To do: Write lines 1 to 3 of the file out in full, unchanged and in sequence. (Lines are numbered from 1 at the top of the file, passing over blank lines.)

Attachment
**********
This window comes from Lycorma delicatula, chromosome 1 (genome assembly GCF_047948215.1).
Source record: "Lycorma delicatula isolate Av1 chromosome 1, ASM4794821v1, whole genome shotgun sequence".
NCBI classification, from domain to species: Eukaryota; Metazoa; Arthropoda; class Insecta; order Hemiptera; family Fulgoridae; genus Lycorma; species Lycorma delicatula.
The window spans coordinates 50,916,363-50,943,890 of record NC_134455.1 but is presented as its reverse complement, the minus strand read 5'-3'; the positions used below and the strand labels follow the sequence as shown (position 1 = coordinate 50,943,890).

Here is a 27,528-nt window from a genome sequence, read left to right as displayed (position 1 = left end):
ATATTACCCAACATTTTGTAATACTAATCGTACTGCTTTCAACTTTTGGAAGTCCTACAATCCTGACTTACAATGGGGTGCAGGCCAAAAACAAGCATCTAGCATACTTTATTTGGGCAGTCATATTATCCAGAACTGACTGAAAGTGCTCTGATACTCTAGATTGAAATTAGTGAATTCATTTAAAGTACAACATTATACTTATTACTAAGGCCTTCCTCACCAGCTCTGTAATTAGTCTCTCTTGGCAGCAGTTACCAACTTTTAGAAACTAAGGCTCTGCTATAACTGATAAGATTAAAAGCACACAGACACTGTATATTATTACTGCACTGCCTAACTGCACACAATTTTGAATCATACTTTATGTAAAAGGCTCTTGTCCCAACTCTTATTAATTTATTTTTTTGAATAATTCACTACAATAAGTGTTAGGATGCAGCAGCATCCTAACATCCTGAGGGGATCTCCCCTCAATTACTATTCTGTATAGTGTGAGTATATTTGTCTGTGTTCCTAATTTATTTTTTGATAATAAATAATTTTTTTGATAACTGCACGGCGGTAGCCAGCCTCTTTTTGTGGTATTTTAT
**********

This window comes from Lycorma delicatula, chromosome 1 (genome assembly GCF_047948215.1).
Source record: "Lycorma delicatula isolate Av1 chromosome 1, ASM4794821v1, whole genome shotgun sequence".
NCBI classification, from domain to species: Eukaryota; Metazoa; Arthropoda; class Insecta; order Hemiptera; family Fulgoridae; genus Lycorma; species Lycorma delicatula.